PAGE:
I do believe I've fallen short in discussing nutrition strategies. I talk a lot about exercise, but I think my experience lends more towards the discussion of nutrition and diet strategies. So I'm going to try to talk a bit more about that in the future. A dedicated forum might not be a bad idea either, we shall see...

-Joe
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omad0n omad0n is offline
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01-12-2010, 03:46 AM
 
Quote:
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Squish is a really hardy substitute for potatoes
-Joe
I don't even know how to approach this... I mean, how can squish be hardy, and more so how can something that's squish mash a potato, unless said potato has been boiled for an hour. Oh Joe, you leave so much room for interpretation!

On a more serious note, I believe trying to get yourself a meal or 2 cooked on your day off is a big part of making healthy lunches for during the week. For me this means cooking something I tend to eat repeatedly come dinner (my lunch) time. Pasta sauces are great, especially if you do your meat cooking later to keep it fresh and not have to fridge or freeze it.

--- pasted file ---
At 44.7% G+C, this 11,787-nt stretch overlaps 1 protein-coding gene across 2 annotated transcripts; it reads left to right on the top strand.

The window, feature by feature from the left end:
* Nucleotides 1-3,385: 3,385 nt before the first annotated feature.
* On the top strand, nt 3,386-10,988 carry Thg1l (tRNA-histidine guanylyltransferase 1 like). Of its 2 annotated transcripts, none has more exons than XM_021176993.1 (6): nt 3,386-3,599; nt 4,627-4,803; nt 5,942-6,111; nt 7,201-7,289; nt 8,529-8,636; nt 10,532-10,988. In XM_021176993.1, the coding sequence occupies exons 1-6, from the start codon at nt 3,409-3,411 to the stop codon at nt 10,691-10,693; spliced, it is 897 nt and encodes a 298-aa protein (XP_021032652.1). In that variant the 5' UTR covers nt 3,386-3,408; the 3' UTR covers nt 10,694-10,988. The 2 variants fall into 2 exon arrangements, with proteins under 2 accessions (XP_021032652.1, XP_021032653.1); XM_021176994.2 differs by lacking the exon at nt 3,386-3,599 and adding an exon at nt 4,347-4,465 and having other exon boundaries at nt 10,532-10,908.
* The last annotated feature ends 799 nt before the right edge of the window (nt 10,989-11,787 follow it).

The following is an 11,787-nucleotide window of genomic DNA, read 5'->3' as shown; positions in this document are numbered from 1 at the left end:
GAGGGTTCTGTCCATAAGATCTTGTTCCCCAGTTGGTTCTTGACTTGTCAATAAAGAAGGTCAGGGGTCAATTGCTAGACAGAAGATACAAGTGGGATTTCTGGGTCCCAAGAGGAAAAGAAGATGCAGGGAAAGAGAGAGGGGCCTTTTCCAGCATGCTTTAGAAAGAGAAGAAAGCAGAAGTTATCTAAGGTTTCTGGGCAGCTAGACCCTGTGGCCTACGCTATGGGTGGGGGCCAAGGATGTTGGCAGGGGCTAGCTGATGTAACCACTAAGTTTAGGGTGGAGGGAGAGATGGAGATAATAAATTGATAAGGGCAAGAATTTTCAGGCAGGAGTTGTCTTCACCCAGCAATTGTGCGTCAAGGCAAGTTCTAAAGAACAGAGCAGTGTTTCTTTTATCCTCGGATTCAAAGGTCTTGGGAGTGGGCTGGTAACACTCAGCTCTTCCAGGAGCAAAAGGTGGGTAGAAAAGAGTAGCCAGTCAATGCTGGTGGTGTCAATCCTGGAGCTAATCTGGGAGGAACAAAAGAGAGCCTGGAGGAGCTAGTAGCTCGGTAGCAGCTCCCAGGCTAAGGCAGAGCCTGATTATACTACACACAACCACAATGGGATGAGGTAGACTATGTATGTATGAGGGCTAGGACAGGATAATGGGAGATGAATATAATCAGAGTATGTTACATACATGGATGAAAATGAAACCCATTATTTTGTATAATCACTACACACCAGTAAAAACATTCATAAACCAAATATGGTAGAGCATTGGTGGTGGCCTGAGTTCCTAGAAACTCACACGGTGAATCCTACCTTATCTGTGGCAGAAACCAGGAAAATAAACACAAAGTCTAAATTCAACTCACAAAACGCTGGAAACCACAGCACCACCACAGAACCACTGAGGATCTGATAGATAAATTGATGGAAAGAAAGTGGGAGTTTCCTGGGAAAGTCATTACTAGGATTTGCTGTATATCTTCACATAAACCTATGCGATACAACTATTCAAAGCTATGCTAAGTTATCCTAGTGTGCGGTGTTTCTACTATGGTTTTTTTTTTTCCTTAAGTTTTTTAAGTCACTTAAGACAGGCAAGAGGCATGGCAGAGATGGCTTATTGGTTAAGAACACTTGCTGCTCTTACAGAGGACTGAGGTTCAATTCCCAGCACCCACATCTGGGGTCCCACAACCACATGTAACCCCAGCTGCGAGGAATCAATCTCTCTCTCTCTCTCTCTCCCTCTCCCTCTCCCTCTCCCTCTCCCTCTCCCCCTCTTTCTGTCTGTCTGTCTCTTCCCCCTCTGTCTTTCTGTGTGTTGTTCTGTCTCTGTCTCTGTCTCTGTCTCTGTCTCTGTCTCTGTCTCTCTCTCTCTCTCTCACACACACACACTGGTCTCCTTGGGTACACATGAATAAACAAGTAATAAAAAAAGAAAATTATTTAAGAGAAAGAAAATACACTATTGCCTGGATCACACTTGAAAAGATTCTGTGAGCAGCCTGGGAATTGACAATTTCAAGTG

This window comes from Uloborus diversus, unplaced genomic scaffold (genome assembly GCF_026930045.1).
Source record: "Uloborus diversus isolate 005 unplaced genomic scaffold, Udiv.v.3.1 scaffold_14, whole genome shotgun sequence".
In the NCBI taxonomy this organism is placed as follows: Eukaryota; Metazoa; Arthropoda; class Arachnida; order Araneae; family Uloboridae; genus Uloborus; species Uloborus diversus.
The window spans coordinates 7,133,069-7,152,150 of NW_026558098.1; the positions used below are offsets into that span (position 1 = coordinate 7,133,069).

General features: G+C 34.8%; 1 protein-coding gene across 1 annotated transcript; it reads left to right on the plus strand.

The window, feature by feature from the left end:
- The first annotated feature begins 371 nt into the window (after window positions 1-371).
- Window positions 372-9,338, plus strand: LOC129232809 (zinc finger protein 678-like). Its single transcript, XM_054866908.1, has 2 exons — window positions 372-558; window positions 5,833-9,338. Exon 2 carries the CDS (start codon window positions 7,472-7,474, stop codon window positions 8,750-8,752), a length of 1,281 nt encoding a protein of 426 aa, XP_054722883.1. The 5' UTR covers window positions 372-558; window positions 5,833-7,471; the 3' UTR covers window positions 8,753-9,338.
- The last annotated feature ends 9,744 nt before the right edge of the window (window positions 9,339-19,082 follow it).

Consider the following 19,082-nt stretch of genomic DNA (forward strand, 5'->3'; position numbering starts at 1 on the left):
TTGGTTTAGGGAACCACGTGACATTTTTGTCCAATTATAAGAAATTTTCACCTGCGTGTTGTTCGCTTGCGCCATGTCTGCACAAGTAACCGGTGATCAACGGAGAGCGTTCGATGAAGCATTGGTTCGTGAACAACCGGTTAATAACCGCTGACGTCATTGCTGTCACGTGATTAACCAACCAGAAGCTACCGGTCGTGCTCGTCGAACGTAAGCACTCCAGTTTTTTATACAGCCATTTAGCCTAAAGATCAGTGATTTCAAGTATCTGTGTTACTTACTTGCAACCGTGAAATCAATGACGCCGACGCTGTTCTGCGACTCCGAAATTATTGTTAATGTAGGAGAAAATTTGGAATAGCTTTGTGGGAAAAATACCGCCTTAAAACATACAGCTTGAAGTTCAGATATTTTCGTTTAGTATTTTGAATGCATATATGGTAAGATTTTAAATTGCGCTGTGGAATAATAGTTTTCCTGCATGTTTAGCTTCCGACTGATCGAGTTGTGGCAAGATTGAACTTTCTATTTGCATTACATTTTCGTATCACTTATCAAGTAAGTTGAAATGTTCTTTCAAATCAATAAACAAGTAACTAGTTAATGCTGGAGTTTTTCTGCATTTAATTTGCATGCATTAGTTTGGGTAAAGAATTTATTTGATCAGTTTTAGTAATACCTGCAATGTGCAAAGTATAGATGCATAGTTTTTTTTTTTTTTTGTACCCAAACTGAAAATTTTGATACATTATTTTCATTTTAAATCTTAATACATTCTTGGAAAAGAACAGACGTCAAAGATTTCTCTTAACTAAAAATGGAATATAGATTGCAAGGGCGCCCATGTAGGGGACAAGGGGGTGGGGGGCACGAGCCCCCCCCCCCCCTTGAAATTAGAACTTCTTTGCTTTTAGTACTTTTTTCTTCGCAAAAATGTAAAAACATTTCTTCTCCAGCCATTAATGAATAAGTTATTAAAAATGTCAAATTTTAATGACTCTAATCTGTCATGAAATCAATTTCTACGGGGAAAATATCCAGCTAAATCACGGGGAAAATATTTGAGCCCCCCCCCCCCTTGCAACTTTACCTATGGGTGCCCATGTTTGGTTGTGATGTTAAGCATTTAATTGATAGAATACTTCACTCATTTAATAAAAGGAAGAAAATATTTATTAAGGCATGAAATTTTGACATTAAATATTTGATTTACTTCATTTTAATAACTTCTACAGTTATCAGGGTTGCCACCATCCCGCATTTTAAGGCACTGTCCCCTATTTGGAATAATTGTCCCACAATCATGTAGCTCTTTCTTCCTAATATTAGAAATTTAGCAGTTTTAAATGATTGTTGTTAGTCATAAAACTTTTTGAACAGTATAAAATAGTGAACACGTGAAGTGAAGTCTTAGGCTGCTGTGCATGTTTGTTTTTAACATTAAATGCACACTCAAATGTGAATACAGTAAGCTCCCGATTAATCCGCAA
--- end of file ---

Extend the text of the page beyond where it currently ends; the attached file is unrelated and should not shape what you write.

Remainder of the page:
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jan jan is offline
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01-12-2010, 04:57 AM
 
That look delicious Joe
Lunch time over here in Belgium, it's either veggies or pasta ... let you know afterwards.

Jan
 
 
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01-12-2010, 05:59 AM
 
Quote:
Originally Posted by omad0n View Post
I don't even know how to approach this... I mean, how can squish be hardy, and more so how can something that's squish mash a potato, unless said potato has been boiled for an hour. Oh Joe, you leave so much room for interpretation!